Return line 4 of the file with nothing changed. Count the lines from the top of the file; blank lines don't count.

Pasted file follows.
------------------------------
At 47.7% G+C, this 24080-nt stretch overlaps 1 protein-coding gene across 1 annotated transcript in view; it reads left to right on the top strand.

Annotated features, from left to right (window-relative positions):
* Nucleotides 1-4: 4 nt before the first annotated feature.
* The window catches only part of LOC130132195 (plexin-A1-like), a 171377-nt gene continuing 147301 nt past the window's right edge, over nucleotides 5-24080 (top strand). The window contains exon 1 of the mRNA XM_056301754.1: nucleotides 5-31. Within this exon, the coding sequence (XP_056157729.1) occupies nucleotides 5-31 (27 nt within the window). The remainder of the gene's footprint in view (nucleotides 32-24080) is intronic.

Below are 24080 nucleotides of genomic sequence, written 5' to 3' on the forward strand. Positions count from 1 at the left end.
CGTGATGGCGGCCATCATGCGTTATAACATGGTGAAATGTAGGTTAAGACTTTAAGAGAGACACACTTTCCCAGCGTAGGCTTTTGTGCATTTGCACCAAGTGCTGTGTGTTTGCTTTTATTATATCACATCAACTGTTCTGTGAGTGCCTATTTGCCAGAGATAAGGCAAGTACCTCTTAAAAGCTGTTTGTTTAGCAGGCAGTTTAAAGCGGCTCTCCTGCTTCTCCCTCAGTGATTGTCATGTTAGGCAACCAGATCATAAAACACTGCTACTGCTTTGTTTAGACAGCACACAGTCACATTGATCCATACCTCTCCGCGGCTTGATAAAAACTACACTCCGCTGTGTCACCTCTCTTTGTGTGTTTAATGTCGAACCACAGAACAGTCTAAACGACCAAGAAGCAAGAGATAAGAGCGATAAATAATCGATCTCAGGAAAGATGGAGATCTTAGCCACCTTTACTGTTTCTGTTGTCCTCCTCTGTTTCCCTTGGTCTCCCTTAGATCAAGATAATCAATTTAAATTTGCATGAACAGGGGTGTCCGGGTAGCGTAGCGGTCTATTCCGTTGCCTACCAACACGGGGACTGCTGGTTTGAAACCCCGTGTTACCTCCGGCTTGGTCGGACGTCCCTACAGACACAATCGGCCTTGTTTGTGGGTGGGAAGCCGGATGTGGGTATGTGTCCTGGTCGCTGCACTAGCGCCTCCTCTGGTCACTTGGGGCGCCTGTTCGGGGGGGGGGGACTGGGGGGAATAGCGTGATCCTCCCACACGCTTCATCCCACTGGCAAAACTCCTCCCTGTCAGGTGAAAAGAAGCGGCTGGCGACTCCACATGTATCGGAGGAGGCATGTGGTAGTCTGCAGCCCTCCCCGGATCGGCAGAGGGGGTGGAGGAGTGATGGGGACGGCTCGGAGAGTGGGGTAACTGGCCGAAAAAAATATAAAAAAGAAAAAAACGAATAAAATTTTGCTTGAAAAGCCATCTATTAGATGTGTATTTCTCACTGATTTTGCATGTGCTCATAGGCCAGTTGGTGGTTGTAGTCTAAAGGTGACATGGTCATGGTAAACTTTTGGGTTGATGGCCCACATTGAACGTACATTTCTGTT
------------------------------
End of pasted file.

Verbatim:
* The window catches only part of LOC130132195 (plexin-A1-like), a 171377-nt gene continuing 147301 nt past the window's right edge, over nucleotides 5-24080 (top strand). The window contains exon 1 of the mRNA XM_056301754.1: nucleotides 5-31. Within this exon, the coding sequence (XP_056157729.1) occupies nucleotides 5-31 (27 nt within the window). The remainder of the gene's footprint in view (nucleotides 32-24080) is intronic.